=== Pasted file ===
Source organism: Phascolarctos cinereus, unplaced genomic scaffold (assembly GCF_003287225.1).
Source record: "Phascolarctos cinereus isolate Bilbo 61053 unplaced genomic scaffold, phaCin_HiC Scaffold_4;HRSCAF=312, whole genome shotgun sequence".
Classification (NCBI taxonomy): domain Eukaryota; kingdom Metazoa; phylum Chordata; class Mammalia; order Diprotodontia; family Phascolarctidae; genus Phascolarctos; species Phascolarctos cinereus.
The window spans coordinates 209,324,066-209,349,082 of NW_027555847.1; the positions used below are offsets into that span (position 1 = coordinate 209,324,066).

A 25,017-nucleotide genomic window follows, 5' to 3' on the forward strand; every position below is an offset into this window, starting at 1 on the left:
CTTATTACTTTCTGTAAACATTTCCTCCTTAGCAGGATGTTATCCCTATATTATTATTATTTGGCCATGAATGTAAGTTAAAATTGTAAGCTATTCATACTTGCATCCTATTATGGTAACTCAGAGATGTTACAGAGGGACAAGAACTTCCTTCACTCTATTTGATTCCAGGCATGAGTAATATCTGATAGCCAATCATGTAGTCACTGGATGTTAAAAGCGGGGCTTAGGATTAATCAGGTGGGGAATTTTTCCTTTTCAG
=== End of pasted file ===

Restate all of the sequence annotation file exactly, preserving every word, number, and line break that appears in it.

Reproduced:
Source organism: Phascolarctos cinereus, unplaced genomic scaffold (assembly GCF_003287225.1).
Source record: "Phascolarctos cinereus isolate Bilbo 61053 unplaced genomic scaffold, phaCin_HiC Scaffold_4;HRSCAF=312, whole genome shotgun sequence".
Classification (NCBI taxonomy): domain Eukaryota; kingdom Metazoa; phylum Chordata; class Mammalia; order Diprotodontia; family Phascolarctidae; genus Phascolarctos; species Phascolarctos cinereus.
The window spans coordinates 209,324,066-209,349,082 of NW_027555847.1; the positions used below are offsets into that span (position 1 = coordinate 209,324,066).

A 25,017-nucleotide genomic window follows, 5' to 3' on the forward strand; every position below is an offset into this window, starting at 1 on the left:
CTTATTACTTTCTGTAAACATTTCCTCCTTAGCAGGATGTTATCCCTATATTATTATTATTTGGCCATGAATGTAAGTTAAAATTGTAAGCTATTCATACTTGCATCCTATTATGGTAACTCAGAGATGTTACAGAGGGACAAGAACTTCCTTCACTCTATTTGATTCCAGGCATGAGTAATATCTGATAGCCAATCATGTAGTCACTGGATGTTAAAAGCGGGGCTTAGGATTAATCAGGTGGGGAATTTTTCCTTTTCAG